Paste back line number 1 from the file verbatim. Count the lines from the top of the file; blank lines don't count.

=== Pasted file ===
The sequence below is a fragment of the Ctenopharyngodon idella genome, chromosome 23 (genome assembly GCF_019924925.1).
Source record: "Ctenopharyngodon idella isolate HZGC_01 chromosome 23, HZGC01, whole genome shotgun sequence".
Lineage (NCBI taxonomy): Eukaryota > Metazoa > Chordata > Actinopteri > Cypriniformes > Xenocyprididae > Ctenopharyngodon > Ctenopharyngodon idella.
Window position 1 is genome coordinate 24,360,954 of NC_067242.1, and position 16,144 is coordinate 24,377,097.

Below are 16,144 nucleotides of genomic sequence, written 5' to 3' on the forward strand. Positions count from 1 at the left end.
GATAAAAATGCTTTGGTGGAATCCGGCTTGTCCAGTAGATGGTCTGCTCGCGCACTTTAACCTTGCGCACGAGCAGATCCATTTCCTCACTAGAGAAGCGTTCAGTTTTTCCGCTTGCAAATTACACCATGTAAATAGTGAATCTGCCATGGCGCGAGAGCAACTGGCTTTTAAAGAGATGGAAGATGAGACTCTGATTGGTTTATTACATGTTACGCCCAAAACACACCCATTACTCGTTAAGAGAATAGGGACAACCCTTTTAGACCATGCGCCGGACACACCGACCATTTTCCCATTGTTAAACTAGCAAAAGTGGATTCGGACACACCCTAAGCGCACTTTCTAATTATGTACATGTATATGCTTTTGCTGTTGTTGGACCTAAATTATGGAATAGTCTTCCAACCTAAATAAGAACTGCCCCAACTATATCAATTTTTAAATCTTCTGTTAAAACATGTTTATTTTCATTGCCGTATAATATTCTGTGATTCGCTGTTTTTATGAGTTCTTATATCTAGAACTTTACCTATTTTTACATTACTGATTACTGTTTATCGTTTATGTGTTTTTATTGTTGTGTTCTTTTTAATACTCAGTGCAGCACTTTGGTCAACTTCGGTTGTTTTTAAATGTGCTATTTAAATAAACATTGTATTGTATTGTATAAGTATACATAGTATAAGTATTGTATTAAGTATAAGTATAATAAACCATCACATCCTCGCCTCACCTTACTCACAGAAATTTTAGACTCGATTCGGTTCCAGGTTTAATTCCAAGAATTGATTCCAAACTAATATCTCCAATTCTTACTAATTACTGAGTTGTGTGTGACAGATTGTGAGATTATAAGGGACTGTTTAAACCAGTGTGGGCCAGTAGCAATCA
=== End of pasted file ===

The sequence below is a fragment of the Ctenopharyngodon idella genome, chromosome 23 (genome assembly GCF_019924925.1).